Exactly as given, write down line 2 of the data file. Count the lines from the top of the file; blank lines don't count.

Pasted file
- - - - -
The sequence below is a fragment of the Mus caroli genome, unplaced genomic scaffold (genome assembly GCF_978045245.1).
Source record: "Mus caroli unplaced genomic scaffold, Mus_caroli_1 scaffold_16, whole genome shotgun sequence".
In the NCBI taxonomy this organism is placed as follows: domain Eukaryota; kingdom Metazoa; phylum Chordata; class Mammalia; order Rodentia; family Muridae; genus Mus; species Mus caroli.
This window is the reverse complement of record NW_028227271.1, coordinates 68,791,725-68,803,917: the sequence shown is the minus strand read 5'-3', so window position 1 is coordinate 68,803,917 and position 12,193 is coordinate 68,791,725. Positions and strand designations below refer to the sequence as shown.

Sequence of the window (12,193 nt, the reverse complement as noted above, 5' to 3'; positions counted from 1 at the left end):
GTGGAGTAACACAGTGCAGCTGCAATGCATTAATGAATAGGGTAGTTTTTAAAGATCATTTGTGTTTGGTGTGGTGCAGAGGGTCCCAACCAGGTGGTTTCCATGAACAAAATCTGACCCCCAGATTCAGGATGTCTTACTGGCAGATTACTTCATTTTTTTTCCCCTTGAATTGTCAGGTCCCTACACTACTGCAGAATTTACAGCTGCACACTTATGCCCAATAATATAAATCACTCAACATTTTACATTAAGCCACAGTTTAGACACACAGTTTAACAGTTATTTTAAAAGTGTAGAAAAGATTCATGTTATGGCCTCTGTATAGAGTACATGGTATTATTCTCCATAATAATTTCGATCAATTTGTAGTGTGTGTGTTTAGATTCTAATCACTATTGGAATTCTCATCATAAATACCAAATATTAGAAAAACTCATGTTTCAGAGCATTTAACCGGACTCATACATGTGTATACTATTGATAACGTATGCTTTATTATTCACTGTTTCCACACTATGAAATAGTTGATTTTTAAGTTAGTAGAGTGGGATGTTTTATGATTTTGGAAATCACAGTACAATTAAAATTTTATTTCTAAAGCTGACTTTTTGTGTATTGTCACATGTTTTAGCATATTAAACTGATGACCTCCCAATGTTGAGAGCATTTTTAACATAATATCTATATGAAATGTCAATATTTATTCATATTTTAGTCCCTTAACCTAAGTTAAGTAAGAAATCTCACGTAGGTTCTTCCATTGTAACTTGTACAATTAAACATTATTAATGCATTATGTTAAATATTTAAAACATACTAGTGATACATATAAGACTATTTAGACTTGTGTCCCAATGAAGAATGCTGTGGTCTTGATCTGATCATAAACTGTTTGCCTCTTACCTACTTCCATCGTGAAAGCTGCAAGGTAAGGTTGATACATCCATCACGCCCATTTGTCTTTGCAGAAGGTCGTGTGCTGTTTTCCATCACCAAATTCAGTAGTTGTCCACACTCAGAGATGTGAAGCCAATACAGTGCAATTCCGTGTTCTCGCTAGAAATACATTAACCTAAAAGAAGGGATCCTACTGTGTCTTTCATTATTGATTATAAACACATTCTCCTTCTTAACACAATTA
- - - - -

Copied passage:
Source record: "Mus caroli unplaced genomic scaffold, Mus_caroli_1 scaffold_16, whole genome shotgun sequence".